Bringing business discipline to health care: Black Ambulances.
In April 2012, Liu Jing, owner of a privately run ambulance, was sentenced to pay compensation of 180,000 yuan ($28,900) for contributing to the death of a patient who underwent a heart surgery in Wuhan. Liu locked the door of the ambulance and turned off the air-conditioner when having a dispute with the patient's relatives, which has accelerated the death of the patient, the court said.
There have been numerous cases reported, including some in which patients were detoured hundreds of kilometers away to ill-equipped private clinics and lost precious time for treatment.
In fairness, these things are illegal. But they are apparently an irresistable proposition in an environment where ambulances are charged for like taxis and where individual hospitals and clinics compete for patients.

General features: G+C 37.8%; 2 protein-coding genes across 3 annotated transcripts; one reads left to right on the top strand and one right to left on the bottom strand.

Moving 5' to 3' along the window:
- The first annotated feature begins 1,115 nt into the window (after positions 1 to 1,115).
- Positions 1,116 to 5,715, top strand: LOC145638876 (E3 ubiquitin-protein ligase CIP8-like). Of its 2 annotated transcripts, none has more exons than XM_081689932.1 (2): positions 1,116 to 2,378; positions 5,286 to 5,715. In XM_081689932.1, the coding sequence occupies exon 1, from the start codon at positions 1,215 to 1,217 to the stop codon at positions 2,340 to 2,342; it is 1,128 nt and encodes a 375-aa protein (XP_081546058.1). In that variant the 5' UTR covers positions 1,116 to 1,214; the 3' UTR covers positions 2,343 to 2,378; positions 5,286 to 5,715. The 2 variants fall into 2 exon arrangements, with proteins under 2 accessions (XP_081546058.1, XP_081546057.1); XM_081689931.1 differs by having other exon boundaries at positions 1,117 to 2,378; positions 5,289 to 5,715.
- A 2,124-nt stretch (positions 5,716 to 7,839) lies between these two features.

Black Ambulances are cheaper than the legit versions, but 'cheaper' to the value of Ryanair: any medical treatments in transit are charged for as 'extras'. And how's this for a conflict of interest:
If the patient dies on the way of transporting, then extra fees apply again. "We transport the living, not the dead. We normally charge thousands of yuan if the patient dies on the way," Zhou said.